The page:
Reproducing does make you happy, no question about it. After all, that’s the ultimate goal of genes. Evolution has ensured that we like breeding.
Sometimes, however, the need for reproduction clashes with our other needs. At that time, you have to decide what you want to prioritize.
For instance, many people prefer jobs they hate to get resources for raising offspring. They want to play it safe, risking general unhappiness for the happiness of reproduction. Guess who encourages them to take this path? Society.
It’s a perfectly rational thing to do from a reproductive standpoint. But people who choose careers they like are much happier overall.
It’s not that they don’t want to reproduce. It’s just that they believe reproducing is one factor out of many contributing to their happiness.
Society wants you to prioritize reproduction over everything else. You may choose a partner with whom you have a large age gap, but you enjoy their company. Society couldn’t care less that you enjoy their company.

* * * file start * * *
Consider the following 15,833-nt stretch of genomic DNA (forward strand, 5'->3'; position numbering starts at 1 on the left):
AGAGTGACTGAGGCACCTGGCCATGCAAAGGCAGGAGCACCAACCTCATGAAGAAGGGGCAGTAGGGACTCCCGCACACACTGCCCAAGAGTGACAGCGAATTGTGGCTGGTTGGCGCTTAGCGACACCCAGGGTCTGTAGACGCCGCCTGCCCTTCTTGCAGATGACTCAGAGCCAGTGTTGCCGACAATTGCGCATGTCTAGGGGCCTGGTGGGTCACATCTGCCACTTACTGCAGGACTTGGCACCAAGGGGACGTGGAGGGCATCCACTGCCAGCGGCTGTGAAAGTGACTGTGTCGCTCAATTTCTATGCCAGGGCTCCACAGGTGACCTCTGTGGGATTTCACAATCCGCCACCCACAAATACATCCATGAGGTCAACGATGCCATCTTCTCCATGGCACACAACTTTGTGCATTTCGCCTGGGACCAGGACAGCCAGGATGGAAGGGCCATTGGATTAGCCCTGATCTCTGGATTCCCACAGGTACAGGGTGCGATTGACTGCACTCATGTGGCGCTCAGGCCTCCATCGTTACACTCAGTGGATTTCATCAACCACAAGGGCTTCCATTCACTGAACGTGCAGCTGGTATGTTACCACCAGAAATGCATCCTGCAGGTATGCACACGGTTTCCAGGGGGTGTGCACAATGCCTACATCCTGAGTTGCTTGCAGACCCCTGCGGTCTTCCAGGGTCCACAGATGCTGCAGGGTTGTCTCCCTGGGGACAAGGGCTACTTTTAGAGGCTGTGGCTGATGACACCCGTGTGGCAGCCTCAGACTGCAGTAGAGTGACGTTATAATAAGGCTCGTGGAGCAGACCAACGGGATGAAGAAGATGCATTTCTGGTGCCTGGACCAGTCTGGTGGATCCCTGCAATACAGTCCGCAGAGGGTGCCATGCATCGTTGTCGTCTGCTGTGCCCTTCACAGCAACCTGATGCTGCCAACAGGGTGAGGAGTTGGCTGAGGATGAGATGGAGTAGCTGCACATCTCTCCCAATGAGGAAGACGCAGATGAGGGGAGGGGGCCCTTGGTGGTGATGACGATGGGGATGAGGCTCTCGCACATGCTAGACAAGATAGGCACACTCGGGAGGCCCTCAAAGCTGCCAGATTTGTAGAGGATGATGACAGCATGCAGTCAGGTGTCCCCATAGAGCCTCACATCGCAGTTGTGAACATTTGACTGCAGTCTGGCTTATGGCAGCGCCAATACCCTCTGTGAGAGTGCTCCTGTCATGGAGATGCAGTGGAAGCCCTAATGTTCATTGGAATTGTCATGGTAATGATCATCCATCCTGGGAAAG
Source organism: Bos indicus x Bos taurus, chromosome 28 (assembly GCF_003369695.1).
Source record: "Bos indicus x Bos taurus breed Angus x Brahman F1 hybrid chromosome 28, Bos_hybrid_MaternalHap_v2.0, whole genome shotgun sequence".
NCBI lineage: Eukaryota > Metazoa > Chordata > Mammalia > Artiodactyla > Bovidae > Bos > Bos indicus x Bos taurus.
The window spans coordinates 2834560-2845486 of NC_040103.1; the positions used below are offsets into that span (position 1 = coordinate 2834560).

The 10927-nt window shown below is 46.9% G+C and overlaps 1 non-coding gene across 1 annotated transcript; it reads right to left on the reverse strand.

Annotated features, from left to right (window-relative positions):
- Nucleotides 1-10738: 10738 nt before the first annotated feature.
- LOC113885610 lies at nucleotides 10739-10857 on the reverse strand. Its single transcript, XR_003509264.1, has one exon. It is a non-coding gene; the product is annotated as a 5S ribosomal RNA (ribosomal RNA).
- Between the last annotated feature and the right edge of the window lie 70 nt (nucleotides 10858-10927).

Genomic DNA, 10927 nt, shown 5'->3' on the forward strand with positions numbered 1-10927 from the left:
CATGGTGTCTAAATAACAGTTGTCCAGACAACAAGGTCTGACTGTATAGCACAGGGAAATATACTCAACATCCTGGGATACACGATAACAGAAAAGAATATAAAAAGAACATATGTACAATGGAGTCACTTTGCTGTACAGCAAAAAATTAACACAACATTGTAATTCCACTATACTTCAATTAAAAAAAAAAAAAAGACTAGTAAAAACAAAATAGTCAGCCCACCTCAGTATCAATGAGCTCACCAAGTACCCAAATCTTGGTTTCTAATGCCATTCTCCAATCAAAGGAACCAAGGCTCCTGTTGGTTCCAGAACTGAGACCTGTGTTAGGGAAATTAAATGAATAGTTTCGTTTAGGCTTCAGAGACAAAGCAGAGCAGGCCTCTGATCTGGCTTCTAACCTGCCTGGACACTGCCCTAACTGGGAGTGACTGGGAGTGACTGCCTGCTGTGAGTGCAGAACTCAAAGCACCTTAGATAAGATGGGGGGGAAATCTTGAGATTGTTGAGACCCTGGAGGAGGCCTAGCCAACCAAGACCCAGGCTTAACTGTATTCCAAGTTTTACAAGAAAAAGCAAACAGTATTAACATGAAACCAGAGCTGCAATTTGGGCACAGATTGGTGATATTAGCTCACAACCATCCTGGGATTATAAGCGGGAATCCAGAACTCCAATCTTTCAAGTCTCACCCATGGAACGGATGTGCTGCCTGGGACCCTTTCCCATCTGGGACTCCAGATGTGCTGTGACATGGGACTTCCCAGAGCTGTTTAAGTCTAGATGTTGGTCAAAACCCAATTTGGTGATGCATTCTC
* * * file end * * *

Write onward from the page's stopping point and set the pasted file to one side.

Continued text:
Society wants you to choose a partner with whom you’ll have the best chances of raising offspring, whether or not you enjoy spending time with your partner.
You may be happy in your age-gap relationship, but your friends and family are only concerned about whether or not you can successfully raise offspring with them.
They think about future scenarios where you may experience problems doing so and worry about your yet-to-be-born teenage son.
Again, their concerns may be legit, but you have to understand what they all revolve around. If it’s too embarrassing for you to have your 70-year-old husband be the father of your teenaged son, go ahead and end the relationship. Ultimately, the decision lies with you.
Would you choose a partner you’re not happy with but can raise offspring with, or would you prefer a partner you’re happy with but might face some minor issues in other areas?